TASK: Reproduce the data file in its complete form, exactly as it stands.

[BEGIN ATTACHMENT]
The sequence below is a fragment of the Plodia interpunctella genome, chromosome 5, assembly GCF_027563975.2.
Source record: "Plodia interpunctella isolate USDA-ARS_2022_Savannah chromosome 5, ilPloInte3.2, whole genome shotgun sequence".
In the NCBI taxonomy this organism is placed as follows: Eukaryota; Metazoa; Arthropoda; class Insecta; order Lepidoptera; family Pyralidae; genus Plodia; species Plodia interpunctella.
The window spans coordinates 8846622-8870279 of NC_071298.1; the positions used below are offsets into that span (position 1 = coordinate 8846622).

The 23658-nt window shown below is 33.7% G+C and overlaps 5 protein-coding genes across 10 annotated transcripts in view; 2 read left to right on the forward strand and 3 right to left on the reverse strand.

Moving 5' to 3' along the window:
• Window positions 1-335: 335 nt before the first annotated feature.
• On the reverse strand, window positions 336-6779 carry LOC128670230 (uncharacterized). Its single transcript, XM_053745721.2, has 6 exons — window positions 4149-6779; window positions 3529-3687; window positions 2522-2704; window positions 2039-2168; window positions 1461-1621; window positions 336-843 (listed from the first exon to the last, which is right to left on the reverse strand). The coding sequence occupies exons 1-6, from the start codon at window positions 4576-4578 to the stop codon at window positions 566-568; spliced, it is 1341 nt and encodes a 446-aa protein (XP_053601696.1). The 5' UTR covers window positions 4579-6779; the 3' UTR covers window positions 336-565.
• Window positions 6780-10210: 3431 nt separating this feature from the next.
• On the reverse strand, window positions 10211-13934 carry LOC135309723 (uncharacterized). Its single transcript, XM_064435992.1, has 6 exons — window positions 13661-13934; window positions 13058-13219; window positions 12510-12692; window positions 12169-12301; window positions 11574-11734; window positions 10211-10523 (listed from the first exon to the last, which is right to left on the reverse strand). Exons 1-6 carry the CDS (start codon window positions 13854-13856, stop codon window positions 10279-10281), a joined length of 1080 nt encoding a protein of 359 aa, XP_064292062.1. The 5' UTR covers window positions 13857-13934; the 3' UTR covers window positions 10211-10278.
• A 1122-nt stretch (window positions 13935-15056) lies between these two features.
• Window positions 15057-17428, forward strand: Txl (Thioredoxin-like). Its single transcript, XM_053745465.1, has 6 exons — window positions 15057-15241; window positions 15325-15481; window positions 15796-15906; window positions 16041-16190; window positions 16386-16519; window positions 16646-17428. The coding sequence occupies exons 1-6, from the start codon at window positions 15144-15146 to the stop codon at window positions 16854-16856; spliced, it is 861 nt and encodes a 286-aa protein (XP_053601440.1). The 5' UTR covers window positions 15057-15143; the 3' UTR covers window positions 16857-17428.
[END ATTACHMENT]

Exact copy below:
The sequence below is a fragment of the Plodia interpunctella genome, chromosome 5, assembly GCF_027563975.2.
Source record: "Plodia interpunctella isolate USDA-ARS_2022_Savannah chromosome 5, ilPloInte3.2, whole genome shotgun sequence".
In the NCBI taxonomy this organism is placed as follows: Eukaryota; Metazoa; Arthropoda; class Insecta; order Lepidoptera; family Pyralidae; genus Plodia; species Plodia interpunctella.
The window spans coordinates 8846622-8870279 of NC_071298.1; the positions used below are offsets into that span (position 1 = coordinate 8846622).

The 23658-nt window shown below is 33.7% G+C and overlaps 5 protein-coding genes across 10 annotated transcripts in view; 2 read left to right on the forward strand and 3 right to left on the reverse strand.

Moving 5' to 3' along the window:
• Window positions 1-335: 335 nt before the first annotated feature.
• On the reverse strand, window positions 336-6779 carry LOC128670230 (uncharacterized). Its single transcript, XM_053745721.2, has 6 exons — window positions 4149-6779; window positions 3529-3687; window positions 2522-2704; window positions 2039-2168; window positions 1461-1621; window positions 336-843 (listed from the first exon to the last, which is right to left on the reverse strand). The coding sequence occupies exons 1-6, from the start codon at window positions 4576-4578 to the stop codon at window positions 566-568; spliced, it is 1341 nt and encodes a 446-aa protein (XP_053601696.1). The 5' UTR covers window positions 4579-6779; the 3' UTR covers window positions 336-565.
• Window positions 6780-10210: 3431 nt separating this feature from the next.
• On the reverse strand, window positions 10211-13934 carry LOC135309723 (uncharacterized). Its single transcript, XM_064435992.1, has 6 exons — window positions 13661-13934; window positions 13058-13219; window positions 12510-12692; window positions 12169-12301; window positions 11574-11734; window positions 10211-10523 (listed from the first exon to the last, which is right to left on the reverse strand). Exons 1-6 carry the CDS (start codon window positions 13854-13856, stop codon window positions 10279-10281), a joined length of 1080 nt encoding a protein of 359 aa, XP_064292062.1. The 5' UTR covers window positions 13857-13934; the 3' UTR covers window positions 10211-10278.
• A 1122-nt stretch (window positions 13935-15056) lies between these two features.
• Window positions 15057-17428, forward strand: Txl (Thioredoxin-like). Its single transcript, XM_053745465.1, has 6 exons — window positions 15057-15241; window positions 15325-15481; window positions 15796-15906; window positions 16041-16190; window positions 16386-16519; window positions 16646-17428. The coding sequence occupies exons 1-6, from the start codon at window positions 15144-15146 to the stop codon at window positions 16854-16856; spliced, it is 861 nt and encodes a 286-aa protein (XP_053601440.1). The 5' UTR covers window positions 15057-15143; the 3' UTR covers window positions 16857-17428.